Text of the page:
Principles of the Procedure

Extrcorporeal Shock Wave Lithotripsy (ESWL) involves the use of focussed ultrasound shock waves to fragment either kidney or ureteric stones. Under a general anaesthetic, the stone is targeted with X-ray guidance and shock waves are then delivered to it through the skin and overlying tissues. There is no skin incision. The stone fragments then pass out in the urine.

Pre-Operative Preparation

You will generally be admitted on the day of the procedure. Depending on the position of the stone, a ureteric stent may be inserted at the time of ESWL or prior to it. An abdominal X-ray will need to be done within 48 hours of the ESWL to ensure that the stone can be seen and has not moved. A recent urine test should be performed (within 2 weeks of the ESWL) to ensure that you do not have a urine infection. No other specific preparation is needed apart from fasting from about 6 hours prior to the ESWL. You should continue to take your usual medications unless directed by your Urologist or his anaesthetist. Please inform us if you are taking any anticoagulant (blood thinning) medication or if you have a pacemaker or internal cardiac defibrillator.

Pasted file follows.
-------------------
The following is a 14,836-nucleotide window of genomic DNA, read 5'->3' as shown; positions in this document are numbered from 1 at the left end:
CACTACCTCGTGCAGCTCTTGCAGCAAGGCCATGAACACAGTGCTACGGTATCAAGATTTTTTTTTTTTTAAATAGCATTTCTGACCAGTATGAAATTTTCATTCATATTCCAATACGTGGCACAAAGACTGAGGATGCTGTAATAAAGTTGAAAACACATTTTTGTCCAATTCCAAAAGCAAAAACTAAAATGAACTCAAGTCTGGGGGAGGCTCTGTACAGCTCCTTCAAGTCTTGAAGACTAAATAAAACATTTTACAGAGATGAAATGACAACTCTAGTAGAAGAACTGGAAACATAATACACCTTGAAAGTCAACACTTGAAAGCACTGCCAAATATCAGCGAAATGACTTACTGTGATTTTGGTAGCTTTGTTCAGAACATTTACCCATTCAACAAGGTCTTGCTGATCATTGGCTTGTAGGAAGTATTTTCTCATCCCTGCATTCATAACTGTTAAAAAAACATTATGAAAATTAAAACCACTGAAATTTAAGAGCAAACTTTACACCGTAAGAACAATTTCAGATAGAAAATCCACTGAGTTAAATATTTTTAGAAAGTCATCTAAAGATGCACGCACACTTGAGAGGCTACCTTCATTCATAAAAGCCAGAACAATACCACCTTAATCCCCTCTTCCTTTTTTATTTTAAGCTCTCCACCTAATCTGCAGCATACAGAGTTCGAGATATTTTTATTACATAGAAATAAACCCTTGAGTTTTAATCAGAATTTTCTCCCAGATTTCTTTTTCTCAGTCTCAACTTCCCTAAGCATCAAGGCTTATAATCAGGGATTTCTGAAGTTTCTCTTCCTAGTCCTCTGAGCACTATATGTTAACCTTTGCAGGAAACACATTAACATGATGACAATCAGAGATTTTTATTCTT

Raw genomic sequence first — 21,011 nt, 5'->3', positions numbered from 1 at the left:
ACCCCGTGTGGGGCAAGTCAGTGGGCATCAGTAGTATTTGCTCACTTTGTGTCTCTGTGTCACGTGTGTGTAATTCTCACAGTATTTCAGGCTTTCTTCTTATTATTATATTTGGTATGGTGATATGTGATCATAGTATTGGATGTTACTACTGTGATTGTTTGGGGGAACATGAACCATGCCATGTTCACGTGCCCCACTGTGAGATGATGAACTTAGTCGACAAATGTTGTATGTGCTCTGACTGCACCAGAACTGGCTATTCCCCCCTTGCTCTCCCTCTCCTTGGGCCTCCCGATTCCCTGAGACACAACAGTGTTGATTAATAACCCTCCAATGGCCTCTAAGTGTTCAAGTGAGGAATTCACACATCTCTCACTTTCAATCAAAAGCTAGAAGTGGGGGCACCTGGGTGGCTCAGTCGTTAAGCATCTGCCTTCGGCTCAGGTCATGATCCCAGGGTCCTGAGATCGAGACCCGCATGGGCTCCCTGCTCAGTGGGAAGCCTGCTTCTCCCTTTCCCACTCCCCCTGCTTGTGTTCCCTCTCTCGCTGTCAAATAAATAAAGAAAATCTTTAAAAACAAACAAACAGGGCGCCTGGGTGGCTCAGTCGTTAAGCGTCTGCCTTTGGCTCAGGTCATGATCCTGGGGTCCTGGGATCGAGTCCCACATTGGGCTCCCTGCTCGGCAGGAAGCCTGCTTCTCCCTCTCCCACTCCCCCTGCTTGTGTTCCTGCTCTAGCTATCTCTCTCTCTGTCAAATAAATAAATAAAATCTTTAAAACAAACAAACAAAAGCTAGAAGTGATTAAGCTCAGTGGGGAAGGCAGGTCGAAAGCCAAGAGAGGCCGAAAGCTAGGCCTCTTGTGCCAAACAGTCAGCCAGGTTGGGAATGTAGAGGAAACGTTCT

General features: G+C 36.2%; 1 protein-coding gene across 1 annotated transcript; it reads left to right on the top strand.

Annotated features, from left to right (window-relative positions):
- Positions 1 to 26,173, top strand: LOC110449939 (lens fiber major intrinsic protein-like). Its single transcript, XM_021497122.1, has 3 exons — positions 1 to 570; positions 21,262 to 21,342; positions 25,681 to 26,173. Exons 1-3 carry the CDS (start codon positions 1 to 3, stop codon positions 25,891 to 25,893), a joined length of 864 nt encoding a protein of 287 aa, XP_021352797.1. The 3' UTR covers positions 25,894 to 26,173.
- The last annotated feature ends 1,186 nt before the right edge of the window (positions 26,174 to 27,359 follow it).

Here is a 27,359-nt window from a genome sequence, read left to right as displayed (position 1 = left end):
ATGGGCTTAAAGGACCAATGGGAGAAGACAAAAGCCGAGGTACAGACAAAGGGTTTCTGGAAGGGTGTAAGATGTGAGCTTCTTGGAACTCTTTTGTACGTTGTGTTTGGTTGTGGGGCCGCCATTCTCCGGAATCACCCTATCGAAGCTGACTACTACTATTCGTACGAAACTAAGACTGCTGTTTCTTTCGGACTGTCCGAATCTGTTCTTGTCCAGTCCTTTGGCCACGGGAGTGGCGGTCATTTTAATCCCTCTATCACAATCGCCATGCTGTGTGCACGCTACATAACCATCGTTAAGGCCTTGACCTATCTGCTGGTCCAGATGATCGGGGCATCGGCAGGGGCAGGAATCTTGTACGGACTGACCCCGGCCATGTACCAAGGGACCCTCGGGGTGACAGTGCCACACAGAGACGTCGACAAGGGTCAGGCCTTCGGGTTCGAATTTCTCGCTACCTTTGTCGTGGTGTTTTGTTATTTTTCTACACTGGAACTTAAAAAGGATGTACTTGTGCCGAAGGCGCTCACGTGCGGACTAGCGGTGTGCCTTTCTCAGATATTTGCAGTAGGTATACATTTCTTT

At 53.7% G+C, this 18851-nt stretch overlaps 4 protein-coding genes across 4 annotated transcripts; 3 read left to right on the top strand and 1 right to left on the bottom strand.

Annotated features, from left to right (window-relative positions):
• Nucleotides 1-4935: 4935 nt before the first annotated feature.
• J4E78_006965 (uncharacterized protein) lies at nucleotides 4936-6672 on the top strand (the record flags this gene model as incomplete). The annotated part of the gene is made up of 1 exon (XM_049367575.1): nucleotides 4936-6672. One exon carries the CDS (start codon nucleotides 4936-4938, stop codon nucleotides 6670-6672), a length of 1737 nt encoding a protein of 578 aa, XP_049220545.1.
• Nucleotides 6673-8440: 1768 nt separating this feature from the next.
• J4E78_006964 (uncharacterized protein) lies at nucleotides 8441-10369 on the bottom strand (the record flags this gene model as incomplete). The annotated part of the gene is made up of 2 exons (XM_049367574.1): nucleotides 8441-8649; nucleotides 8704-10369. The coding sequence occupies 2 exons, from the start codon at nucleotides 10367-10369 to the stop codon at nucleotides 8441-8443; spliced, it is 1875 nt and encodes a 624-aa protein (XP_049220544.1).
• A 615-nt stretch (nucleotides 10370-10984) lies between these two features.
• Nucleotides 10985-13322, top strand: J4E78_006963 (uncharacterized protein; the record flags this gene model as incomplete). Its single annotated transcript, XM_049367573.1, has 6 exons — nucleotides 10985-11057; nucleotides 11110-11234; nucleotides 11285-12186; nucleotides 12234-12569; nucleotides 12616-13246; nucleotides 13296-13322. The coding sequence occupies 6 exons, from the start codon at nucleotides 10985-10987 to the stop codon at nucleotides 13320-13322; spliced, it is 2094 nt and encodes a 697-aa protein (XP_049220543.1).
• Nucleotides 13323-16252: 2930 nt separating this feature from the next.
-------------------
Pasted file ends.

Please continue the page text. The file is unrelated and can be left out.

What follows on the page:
Expected Post-Operative Recovery

Almost all patients are discharged home on the same day as the procedure. You should expect to pass small fragments of stones over the subsequent days to weeks. Occasionally the fragments may get ‘stuck’ in passing, with the symptoms of renal colic. This is managed by endoscopically, unblocking the stone fragments. Some blood staining of the urine can occur after you go home, though this almost always settles by keeping your oral intake of fluids up.

Occasionally, you may see some mild flank bruising – this is normal and is just the effect of the shock waves.

Risks – as per your discussion with your Urologist

Flank pain

Inability to pass fragments (‘steinstrasse’)


Urine or systemic infection

Need for repeat ESWL for complete stone fragmentation

Injury to the kidney

Anaesthetic risks